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I am a research analyst and recently conducted an employee satisfaction survey at the organization I work for. Ideally, I should have received completed questionnaires from all 380 employees (making it more like a census rather than a survey), but I got responses from 204 people, that is, just slightly above 50%. Am I right that I cannot treat the received responses as a "random sample" of all employees?

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    $\begingroup$ Welcome to CV. Survey nonresponse is a well-developed topic in sampling theory, particularly as it relates to corrections for this. The key question is the original sampling frame for your survey and how employees were selected for participation. If you know this in a probabilistic sense and if participants were randomly selected from that list, then the received set of responses remains a random sample subject to the correction(s) for nonresponse. In the absence of a probabilistic sampling frame, you have a convenience sample no matter how you look at it. $\endgroup$ – Mike Hunter Nov 17 '15 at 15:20
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    $\begingroup$ Yuri, do you have descriptive information about the employees and can you compare it to your sample? By making the comparison you can at least know if your sample is skewed in one way or another. Also, can you tell us more about how your survey was distributed? That would help address some of the questions posed by DJohnson. $\endgroup$ – Ben Nov 17 '15 at 15:37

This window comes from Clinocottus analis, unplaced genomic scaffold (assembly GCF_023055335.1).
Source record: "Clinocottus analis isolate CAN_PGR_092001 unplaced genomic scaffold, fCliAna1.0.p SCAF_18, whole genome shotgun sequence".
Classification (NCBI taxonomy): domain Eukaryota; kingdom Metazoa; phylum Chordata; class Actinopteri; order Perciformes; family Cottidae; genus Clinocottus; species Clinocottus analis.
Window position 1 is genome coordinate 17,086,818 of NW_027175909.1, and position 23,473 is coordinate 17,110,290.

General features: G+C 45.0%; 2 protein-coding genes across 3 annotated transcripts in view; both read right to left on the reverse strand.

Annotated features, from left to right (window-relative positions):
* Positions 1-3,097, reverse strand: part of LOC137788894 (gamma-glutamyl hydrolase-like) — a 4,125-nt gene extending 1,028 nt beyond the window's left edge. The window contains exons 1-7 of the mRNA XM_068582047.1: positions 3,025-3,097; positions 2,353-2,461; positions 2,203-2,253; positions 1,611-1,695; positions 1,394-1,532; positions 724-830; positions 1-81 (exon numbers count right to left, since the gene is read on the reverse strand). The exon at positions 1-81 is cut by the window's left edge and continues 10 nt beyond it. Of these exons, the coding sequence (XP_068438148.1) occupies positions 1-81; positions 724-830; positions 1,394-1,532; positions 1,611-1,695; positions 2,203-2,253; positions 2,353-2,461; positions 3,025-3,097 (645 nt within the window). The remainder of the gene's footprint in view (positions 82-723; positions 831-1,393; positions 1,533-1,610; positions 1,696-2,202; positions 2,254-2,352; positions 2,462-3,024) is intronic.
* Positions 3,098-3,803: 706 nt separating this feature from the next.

• $\begingroup$ DJohnson and Ben, thank you very much for your comments/clarifying questions. The sampling frame consisted of all employees of the organization (excluding the top manager and his 3 deputies), and the goal of the survey was to collect responses from (ideally) all employees - so no random selection was performed. The questionnaire was uploaded to the Google Forms and then employees were provided with a link to complete it online. Three reminders were sent via email throughout the data collection stage (resp. 1, 2 and 3 weeks after the survey had started). $\endgroup$ – Yuri Nov 18 '15 at 16:09
  • $\begingroup$ Ben: yes, some basic descriptive information on employees' is accessible - such as gender, job position (manager vs. rank-and-file), employee's job location (central office vs. regional units). $\endgroup$ – Yuri Nov 18 '15 at 16:12
  • $\begingroup$ A little unclear what you want as an answer here. The obvious one is "You can so treat them, but your conclusions will be liable to non-response bias" - but I suspect you already know that. As @DJohnson says, it's a well-developed topic, & you may find it useful to search the site to see what's been asked before, e.g. Addressing Non-response in a Convenience Sample, & then, if necessary, formulate a more specific question. $\endgroup$ – Scortchi - Reinstate Monica Nov 19 '15 at 13:15

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